The Kosovo refugee crisis marked the fourth episode in 1999. Unlike the earlier events of mass emigration, this episode saw more than 400,000 Albanian Kosovars cross the border into Albania between late March and June fleeing the forces of Serbia’s Slobodan Milošević. By year’s end the majority had returned to Kosovo, but the major inflow and subsequent destabilization of Albania, financial hardship, and lack of resources drove many Albanians to leave, largely to Northern Europe. Emigration motivations in the immediate post-communist era thus varied from economic factors and poor living conditions to dissatisfaction with the political system and political violence.
Several geographic patterns of emigrant origins within Albania emerged in the course of this migration. First, the heaviest emigration (mainly to Greece) occurred from southern Albania, close to the Greek border. Northern Albania also experienced considerable migration, largely to Greece and Italy, and more recently, to the United Kingdom and other European Union (EU) Member States. The third pattern encompassed “elite” migrants; high-status people migrating as students and professionals from central Albania (Tirana, Durrës, Shkodër, and Elbasan) to various European countries and the United States. Albania remains a migrant-sending country, continuously producing emigration flows. In addition to migrating for employment, Albanians have left the country for study abroad, family reunion, or religious and humanitarian activities.
Drivers of Contemporary Migration
The first wave of Albanian migration after 1990 was driven by a combination of push and pull factors. With the fall of the communist regime, life in Albania became unsupportable. The image of Europe served as a magnet for people desperate to escape their country. Twenty-five years later, Albanian emigration continues to be driven by poverty, unemployment, and poor living conditions. Economic push factors have become more dominant than attraction to the Western European ideal of earlier decades. Education, however, remains a key pull factor. A growing number of Albanian students—4,000-5,000 annually in recent years—have enrolled in universities in Italy, France, other EU countries, and the United States. Satisfying career interests outside of job-scarce Albania is another key pull factor.
Albania is one of the poorest countries in Europe, though there has been some improvement since democratization began in the 1990s. Poverty in Albania declined from 25.4 percent in 2002 to 12.4 percent in 2008, according to the Living Standards Measurement Survey (LSMS) conducted by the World Bank and Albania’s Institute of Statistics (INSTAT). But with the 2008 financial crisis, the poverty level has since started to increase, reaching 17.9 percent in 2014. Measured according to purchasing power parity (PPP), the poverty level in 2012 was 62.1 percent, and the purchasing power of Albanians one-third that of European consumers. Approximately two-thirds of the population lives below the poverty line. The enclaves of poverty have moved and are still moving within the country; the coastal area is the poorest region in Albania, with a poverty level of 17.6 percent as of 2012.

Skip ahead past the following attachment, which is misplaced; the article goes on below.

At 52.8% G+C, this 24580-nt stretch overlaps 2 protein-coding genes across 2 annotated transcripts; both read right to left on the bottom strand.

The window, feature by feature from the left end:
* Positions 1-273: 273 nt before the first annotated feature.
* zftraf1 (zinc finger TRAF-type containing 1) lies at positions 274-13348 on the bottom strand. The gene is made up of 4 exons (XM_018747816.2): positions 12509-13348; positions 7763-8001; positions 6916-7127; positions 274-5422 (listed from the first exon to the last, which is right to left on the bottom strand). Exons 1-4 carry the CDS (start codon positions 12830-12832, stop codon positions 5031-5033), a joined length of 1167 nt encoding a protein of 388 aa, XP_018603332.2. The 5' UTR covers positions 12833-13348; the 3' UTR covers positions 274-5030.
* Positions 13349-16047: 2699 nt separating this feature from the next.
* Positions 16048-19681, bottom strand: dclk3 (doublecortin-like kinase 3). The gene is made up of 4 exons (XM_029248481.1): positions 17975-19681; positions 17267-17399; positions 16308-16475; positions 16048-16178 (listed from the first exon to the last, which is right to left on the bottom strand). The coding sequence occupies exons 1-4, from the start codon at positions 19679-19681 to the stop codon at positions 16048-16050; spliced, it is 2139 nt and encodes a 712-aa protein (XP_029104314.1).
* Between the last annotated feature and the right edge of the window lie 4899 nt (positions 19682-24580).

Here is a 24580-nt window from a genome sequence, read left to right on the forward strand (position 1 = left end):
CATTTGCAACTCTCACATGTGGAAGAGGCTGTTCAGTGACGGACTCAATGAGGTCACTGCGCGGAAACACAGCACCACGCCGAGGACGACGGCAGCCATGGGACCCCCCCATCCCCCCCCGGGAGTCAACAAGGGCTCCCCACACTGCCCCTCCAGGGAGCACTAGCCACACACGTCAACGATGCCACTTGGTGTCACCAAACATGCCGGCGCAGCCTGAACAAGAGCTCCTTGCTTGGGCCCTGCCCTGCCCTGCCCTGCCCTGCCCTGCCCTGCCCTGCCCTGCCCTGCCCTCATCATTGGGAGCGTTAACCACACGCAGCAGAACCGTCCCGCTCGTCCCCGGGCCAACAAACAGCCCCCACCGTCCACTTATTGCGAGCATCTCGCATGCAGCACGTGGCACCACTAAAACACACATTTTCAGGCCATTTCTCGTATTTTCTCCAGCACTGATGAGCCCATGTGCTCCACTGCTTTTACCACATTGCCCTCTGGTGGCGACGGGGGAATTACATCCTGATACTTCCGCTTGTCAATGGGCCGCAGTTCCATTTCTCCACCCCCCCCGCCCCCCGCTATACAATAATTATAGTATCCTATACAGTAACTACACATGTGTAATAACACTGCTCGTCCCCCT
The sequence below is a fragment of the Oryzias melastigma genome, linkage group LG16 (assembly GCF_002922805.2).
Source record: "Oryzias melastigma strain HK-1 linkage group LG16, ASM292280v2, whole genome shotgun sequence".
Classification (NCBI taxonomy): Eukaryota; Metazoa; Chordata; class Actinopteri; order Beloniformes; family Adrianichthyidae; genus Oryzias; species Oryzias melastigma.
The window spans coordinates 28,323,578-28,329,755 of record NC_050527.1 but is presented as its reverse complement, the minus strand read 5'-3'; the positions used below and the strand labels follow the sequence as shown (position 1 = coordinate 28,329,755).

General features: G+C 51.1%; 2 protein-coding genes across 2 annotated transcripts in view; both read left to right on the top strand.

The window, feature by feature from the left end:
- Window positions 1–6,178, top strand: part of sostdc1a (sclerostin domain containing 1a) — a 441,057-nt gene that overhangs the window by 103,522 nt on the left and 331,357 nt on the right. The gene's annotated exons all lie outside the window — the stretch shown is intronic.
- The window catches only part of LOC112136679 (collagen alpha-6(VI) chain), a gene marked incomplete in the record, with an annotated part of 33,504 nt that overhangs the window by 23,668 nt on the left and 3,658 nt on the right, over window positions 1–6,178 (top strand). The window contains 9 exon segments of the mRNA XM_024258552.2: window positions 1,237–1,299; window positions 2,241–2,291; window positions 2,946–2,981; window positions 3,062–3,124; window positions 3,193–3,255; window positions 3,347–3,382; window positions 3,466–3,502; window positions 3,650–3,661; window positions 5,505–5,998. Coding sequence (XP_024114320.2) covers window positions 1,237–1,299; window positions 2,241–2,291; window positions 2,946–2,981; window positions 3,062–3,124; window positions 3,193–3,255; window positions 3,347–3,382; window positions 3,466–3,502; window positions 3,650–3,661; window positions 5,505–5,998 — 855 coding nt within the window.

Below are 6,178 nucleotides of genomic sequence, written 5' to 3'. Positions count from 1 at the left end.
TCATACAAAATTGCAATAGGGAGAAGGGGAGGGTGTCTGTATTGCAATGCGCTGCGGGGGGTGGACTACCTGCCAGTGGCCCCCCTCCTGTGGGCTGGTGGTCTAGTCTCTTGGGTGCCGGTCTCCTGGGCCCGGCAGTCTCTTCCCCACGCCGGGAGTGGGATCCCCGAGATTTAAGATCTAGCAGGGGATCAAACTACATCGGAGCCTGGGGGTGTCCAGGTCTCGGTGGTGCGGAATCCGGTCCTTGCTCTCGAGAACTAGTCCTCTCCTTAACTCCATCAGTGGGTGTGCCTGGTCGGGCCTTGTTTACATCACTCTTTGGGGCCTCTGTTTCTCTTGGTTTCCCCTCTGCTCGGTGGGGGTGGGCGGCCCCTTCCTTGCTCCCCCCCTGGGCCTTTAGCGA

An increase in migration flows accompanied the increase in poverty, and the poorest regions correspond with the map of migrant-sending areas. Unemployment also remains at a high level: as of the start of 2015 the unemployment rate was 17.3 percent. While the pressure of economic push factors remains high, political, religious, or ethnic drivers of emigration are almost nonexistent. Albania has made visible progress towards reaching political stability, consolidating democratic institutions, respecting human rights, and safeguarding religious and ethnic tolerance.
The map of Albanian migration was established by the explosion of spontaneous migration flows in the 1990s. The majority of Albanian migrants have settled in Greece (approximately 600,000) and Italy (500,000). In Greece, Albanians are by far the largest immigrant group, while in Italy they constitute the second largest immigrant group after Romanians. The estimated 150,000 remaining have settled largely in Canada, France, Germany, Switzerland, the United Kingdom, and the United States.
Channels of Albanian Migration
The Albanian diaspora is diverse and includes labor migrants, family members, students, refugees and asylum seekers, and unaccompanied children. The largest Albanian migrant communities are workers, family members, and students. The first half of 2015 has also seen an increasing flow of asylum seekers to Germany and other EU Member States.
Shift from Irregular to Legal Migration
Albanian emigration largely occurred through irregular channels from 1990 until 2010, when the European Union granted Albanians visa-free entry to the borderless Schengen area. Prior to 2010, thousands of people illegally entered destination countries by crossing the Albania-Greece land border; crossing the Adriatic Sea to reach southern Italy; flying from Tirana international airport to EU countries, the United States, and Canada using fraudulent documents; overstaying tourist and student visas; and using Kosovar passports to enter EU Member States, particularly the United Kingdom, as they were more readily accommodated due to the 1999 Kosovo crisis.
A high proportion of Albanians remained unauthorized in Italy and Greece until 1998. In 1998, around 82,000 of 150,000 Albanian immigrants were registered with the Italian authorities; in Greece, 10,000 of 400,000 were registered by the end of 1997. Italy and Greece changed their migration legislation and promoted legalization of irregular immigrants after 1999. By the end of 2003, there were 160,000 registered Albanian immigrants out of approximately 200,000 in Italy, and 300,000 out of an estimated 600,000 in Greece. Albania signed bilateral agreements on seasonal labor migration with Greece in 1996 and Italy in 1997, paving the way for legal migration to both countries, upon receipt of a work contract.